Dangerous Bacteria Evolving in Insects
29-Oct-2004

Scientists have evidence that bacteria dangerous to humans have begun evolving in insects, for reasons that are not clear.
The October edition of Nature Reviews: Microbiology reports that invertebrates such as worms and insects may have begun enabling a rapid evolution for bacteria normally not harmful to humans. Not only are insects capable of delivering disease through bites and stings, they now may be the breeding ground for strains of infectious bacteria never before seen in humans.

A group of English physicians led by Dr. Nick Waterfield of the University of Bath has already found an unusual new bacterium causing oozing sores on its victims. They believe the new bacterium may have evolved from one which previously only affected insects via the nematode worm. This new strain has infected approximately a dozen Americans and Australians so far.



posted on Jun, 28 2005 @ 10:46 PM
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Sorry about that it most be my english spelling and grammar as usual.

English is not my first language, But still is very interesting to know that they are evolving in insects and many of them can bite and sting humans transfering them.



posted on Jun, 28 2005 @ 11:04 PM
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Mutation is a function of evolution. Evolution within the same species is still evolution. If I evolve another nose, I'm still a human, but I have evolved. Long quote comin' up.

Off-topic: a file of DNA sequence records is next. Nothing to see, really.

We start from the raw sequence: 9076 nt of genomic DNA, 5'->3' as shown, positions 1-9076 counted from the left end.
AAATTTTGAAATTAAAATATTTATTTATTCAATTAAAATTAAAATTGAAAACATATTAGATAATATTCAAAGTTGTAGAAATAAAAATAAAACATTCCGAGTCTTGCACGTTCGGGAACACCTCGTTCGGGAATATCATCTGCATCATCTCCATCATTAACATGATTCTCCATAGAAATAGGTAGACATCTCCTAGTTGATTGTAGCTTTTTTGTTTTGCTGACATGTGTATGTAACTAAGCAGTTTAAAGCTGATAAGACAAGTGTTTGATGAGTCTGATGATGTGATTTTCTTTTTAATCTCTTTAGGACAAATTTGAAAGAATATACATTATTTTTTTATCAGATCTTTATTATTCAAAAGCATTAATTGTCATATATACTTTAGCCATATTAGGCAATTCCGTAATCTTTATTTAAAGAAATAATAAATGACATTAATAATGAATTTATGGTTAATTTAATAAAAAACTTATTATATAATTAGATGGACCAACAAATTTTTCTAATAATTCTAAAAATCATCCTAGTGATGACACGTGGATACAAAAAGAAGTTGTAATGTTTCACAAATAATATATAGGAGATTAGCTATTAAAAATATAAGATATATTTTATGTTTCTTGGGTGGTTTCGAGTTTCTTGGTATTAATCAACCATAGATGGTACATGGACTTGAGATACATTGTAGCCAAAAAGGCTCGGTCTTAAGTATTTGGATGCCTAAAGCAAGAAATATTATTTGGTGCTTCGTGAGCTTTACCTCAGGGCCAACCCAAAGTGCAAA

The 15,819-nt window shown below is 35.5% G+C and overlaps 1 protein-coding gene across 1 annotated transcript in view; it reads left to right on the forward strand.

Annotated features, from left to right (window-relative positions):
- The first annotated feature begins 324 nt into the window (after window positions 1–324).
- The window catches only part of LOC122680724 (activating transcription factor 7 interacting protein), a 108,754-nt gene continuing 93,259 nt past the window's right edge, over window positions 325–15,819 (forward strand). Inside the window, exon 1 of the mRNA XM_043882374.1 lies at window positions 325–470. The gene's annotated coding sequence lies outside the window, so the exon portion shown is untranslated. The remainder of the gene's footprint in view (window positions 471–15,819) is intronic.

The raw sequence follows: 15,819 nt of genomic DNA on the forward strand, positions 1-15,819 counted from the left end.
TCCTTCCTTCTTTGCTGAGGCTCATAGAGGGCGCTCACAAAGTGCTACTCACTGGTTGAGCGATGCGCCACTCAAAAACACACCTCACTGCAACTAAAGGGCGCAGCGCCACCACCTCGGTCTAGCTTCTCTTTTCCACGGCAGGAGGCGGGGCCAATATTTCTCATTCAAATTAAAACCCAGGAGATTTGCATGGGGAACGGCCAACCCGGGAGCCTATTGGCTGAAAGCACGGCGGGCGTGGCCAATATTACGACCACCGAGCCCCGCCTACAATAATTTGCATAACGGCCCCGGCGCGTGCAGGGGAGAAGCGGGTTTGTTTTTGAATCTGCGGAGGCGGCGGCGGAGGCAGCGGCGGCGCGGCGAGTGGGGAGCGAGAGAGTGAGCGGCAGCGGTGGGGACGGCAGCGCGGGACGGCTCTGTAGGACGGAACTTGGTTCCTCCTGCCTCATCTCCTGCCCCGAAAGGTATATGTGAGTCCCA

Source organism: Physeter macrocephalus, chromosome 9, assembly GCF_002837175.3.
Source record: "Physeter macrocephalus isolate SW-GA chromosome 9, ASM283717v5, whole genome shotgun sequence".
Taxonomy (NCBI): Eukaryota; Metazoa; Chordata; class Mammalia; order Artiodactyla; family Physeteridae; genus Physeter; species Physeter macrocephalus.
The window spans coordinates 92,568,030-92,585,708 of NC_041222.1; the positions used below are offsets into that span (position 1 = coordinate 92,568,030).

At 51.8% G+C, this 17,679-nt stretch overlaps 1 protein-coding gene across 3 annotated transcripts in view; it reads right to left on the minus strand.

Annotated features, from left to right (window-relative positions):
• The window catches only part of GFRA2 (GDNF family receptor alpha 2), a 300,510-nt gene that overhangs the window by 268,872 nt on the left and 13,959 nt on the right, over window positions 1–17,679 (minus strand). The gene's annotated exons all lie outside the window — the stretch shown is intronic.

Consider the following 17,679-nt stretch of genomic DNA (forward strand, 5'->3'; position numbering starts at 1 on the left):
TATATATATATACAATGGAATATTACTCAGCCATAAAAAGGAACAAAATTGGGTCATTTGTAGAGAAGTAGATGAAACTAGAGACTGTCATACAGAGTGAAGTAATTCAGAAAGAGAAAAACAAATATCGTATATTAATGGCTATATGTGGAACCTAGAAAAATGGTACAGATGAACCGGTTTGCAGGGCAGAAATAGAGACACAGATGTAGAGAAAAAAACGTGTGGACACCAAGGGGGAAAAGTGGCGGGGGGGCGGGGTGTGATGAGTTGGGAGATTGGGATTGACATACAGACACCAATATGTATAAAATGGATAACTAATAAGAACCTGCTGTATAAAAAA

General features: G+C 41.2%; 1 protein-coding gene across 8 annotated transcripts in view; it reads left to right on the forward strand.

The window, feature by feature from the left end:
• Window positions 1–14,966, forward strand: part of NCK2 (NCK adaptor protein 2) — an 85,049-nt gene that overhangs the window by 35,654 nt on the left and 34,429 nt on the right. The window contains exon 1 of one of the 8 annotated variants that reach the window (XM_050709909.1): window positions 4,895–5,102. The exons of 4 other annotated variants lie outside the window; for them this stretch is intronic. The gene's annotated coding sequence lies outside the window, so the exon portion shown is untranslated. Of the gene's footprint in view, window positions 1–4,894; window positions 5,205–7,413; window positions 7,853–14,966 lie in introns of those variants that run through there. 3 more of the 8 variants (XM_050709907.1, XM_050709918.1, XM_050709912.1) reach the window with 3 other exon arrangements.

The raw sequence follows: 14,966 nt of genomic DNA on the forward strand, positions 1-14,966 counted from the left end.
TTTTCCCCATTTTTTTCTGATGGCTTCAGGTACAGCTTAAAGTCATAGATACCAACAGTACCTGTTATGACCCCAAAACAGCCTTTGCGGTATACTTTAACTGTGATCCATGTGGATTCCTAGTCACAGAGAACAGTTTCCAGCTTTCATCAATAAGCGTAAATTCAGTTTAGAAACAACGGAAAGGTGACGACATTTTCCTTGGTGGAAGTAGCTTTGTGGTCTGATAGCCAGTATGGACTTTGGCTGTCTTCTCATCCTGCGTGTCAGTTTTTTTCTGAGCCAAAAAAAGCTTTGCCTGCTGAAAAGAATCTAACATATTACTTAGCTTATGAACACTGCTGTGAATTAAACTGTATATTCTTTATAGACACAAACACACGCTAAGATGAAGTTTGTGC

Every bacterium has a set of genes that completely describe the bacterium, and which dictate the physical, chemical and biological characteristics of the bacterium. These genes are made of the chemicals DNA and RNA. This set of genes is known as the genotype of the bacterium. Usually, when a parent bacterium splits into two bacteria, the two progeny bacteria are genetically identical, i.e. they have the same genotype.

However, this is not always the case. There are several situations in which the genes(genotype) of a bacterium can change.

Mutation. Mutation happens when there is a genetic "error" in the copying of the genes from parent to progeny bacterium. This results in a progeny bacterium which has a different genotype to that of its parent. Mutation rates vary between different genus and species of bacteria. Statistically, random mutations may occur as often as one in every million multiplications, or as seldom as one in every billion multiplications.

However, since most bacterial populations in the human body number well into the millions, if not billions, the chances are that there will be many mutations with each new generation.

Transduction. Bacteria, like humans, can be attacked by viruses. These bacterial viruses are known as bacteriophages. These bacteriophages invade bacteria, and can change their DNA. They may also carry DNA from one bacterium to another. These actions alter the genotype of the bacterium. This process is known as Transduction.